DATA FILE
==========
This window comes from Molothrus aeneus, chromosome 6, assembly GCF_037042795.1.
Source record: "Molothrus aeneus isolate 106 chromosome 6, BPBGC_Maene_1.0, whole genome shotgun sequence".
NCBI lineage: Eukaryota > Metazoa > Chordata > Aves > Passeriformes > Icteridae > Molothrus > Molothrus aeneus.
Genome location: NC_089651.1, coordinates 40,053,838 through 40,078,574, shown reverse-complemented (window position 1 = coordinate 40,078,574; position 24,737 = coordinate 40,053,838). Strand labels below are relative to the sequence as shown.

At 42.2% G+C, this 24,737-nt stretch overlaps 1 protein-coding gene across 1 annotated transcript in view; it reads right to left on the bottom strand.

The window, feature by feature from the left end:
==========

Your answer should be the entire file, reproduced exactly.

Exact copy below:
This window comes from Molothrus aeneus, chromosome 6, assembly GCF_037042795.1.
Source record: "Molothrus aeneus isolate 106 chromosome 6, BPBGC_Maene_1.0, whole genome shotgun sequence".
NCBI lineage: Eukaryota > Metazoa > Chordata > Aves > Passeriformes > Icteridae > Molothrus > Molothrus aeneus.
Genome location: NC_089651.1, coordinates 40,053,838 through 40,078,574, shown reverse-complemented (window position 1 = coordinate 40,078,574; position 24,737 = coordinate 40,053,838). Strand labels below are relative to the sequence as shown.

At 42.2% G+C, this 24,737-nt stretch overlaps 1 protein-coding gene across 1 annotated transcript in view; it reads right to left on the bottom strand.

The window, feature by feature from the left end: